13. #478
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    Breathing?

  14. #479
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    Yeah, the Daily Fail. BUT. What about the fawning coverage Foxy Knoxy gets in the US press? Any other time a white person blames the black guy**---especially in tandem with the quality, character, and quantity of all the other lies she told during the investigation. not to mention the cartwheels-- she gets ridiculed right off the television screen.. What's different here? The nature and slant of the overwhelmingly positive 'news' coverage she's treated to..

    **Who could forget this? No seriously, people seemed to have forgotten this. Girl in murder case up to her neck blames the black guy. Girl in murder case up to her neck, who told lies, blames the black guy. Girl in murder case up to her neck, who told lies and blamed the black guy also once SAID AND DID this to a coworker yet somehow it's only ever poor fucking AMANDA? GMAFB. The girl is a looney toons murderer:

    Matthew seemed to be happy enough with his life and job at World Cup. He told me he was on the wagon. Had been on it for a while. He had no plans to get off it for a while. After catching up on things, I asked him about Knox. He used to work with her and had lots to say about her and the media frenzy that she is in the center of. Almost immediately after her arrest in Italy, reporters from around the world began hounding the small cafe. They showed up in droves and sat around waiting for something to happen. And when they were not around, they kept calling and asking about Knox, about her personality, her performance on the job, her habits—anything that was fit enough to throw into print or on the screen.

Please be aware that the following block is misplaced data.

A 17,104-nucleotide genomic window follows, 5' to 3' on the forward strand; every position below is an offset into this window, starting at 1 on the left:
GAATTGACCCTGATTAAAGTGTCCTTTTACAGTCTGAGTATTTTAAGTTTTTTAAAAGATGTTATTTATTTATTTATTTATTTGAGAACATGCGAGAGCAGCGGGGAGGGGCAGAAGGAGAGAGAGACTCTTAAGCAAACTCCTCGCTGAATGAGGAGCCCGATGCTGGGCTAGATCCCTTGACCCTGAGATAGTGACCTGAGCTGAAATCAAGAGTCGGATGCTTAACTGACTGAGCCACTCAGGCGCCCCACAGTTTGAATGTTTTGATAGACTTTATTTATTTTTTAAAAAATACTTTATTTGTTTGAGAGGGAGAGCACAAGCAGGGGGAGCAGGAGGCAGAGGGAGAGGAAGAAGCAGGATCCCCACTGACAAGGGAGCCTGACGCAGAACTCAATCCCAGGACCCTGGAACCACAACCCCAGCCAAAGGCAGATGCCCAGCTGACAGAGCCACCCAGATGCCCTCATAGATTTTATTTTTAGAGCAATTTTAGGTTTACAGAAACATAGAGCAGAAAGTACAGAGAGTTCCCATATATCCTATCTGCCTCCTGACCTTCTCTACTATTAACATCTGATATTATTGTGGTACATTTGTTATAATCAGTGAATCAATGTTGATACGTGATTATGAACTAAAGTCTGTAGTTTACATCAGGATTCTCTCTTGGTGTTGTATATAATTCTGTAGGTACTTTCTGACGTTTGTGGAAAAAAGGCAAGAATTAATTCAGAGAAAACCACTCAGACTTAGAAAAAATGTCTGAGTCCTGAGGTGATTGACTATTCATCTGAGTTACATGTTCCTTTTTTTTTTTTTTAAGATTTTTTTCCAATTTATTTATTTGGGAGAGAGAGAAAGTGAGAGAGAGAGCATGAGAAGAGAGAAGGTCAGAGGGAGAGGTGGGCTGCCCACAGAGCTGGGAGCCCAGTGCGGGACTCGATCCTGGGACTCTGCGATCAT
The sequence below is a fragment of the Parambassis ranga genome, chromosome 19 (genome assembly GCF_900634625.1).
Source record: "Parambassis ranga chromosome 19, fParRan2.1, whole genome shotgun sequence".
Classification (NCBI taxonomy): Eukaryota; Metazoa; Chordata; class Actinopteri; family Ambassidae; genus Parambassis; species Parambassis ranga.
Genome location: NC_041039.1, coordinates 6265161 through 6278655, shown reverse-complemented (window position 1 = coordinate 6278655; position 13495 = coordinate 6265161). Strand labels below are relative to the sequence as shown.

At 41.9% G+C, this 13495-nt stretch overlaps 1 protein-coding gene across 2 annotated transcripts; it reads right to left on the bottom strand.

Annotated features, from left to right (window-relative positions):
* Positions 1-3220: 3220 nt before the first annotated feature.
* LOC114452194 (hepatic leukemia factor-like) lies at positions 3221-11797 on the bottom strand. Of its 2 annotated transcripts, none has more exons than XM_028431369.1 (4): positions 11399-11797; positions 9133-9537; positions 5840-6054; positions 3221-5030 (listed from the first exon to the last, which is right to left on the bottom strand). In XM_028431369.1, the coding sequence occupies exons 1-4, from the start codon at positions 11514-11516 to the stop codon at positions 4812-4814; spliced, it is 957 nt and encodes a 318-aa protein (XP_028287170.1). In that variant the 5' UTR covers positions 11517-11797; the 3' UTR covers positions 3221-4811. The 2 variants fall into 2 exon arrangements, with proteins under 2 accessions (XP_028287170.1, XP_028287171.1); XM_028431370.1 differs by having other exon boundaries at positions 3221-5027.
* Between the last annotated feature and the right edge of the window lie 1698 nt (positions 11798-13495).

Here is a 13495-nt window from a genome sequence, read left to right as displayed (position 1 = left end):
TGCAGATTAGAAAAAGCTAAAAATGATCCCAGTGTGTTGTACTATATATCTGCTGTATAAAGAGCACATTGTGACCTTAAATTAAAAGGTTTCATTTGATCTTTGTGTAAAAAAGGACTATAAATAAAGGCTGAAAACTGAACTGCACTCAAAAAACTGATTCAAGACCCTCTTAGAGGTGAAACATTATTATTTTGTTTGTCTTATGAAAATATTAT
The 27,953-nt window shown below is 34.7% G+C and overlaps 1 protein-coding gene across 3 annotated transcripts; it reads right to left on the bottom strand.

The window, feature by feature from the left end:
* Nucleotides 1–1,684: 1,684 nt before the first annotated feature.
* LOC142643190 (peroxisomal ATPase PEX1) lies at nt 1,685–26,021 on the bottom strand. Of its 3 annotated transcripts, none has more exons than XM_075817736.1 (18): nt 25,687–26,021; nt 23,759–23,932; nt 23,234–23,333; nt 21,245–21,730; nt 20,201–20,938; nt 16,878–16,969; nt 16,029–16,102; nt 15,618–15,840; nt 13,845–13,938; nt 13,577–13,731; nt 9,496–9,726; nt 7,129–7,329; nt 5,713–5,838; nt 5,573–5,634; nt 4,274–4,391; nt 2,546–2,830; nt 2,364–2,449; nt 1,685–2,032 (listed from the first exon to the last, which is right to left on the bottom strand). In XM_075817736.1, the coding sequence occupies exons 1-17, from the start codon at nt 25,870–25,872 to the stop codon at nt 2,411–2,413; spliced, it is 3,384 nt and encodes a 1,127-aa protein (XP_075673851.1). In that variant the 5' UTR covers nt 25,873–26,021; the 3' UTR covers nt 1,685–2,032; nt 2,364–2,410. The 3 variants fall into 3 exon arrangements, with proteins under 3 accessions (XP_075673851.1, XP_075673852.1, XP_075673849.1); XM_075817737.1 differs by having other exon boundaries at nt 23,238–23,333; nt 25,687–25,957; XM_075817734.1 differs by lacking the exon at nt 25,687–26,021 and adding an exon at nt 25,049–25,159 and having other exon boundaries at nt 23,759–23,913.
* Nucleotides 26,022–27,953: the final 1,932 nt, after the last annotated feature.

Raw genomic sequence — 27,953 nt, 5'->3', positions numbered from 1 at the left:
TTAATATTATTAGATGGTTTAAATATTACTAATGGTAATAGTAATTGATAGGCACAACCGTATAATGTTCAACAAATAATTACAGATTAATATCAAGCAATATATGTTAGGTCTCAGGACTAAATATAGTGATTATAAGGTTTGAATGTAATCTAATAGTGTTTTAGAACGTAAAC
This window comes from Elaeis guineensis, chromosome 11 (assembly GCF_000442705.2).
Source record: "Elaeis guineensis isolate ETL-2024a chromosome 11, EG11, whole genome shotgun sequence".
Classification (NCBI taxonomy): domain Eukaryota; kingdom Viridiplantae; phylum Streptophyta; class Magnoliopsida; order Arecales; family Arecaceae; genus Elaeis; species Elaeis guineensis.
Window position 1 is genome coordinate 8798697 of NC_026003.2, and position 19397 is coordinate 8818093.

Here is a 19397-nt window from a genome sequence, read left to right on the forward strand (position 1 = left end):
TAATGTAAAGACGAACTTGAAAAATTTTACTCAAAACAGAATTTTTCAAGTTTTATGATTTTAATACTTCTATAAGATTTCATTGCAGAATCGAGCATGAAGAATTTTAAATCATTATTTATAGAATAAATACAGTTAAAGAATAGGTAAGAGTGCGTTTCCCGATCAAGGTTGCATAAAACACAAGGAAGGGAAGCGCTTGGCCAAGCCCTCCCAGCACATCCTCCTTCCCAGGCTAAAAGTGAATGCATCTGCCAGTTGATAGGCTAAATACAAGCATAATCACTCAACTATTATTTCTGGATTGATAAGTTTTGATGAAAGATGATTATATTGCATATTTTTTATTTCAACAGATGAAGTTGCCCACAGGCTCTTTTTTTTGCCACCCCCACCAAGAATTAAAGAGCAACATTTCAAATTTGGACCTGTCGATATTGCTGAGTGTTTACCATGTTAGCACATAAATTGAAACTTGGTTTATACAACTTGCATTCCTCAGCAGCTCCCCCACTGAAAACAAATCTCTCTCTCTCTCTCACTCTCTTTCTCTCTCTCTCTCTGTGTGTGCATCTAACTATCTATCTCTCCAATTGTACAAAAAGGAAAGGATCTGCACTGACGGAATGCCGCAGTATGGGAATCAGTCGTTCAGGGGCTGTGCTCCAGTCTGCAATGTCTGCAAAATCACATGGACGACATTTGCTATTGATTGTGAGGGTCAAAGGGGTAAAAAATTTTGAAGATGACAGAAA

"You know," Matthew said, leaning toward me, "a lot of people are saying she is a sweet girl and they can't believe she could have done such a thing. But, to be honest, I'm not surprised she is a suspect. Really. The first time I met her, when I got the job here, she asked me if I was Jewish. I told her I was. She then screamed: 'My people killed your people,' and began laughing hysterically. I didn't know what to say. She just kept laughing about her Germans killing my Jews. After that, I did not like her. She really freaked me out."

    The Education of Amanda Knox by Charles Mudede - Seattle Features - The Stranger, Seattle's Only Newspaper

    'Satanic Murder Ring' theory only served the prosecution ill. IMO, this ill conceived theory is the only reason Knox was handed so many chances. Satan doesn't have to enter into it. I've got two words for all you Amanda lovers: Karla Homolka. That's my theory of the crime. She's a freaking evil sadistic creep is what she is.
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    Super Moderator twitchy2.0's Avatar
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    Thinking there isn't enough evidence isn't the same as being a "lover".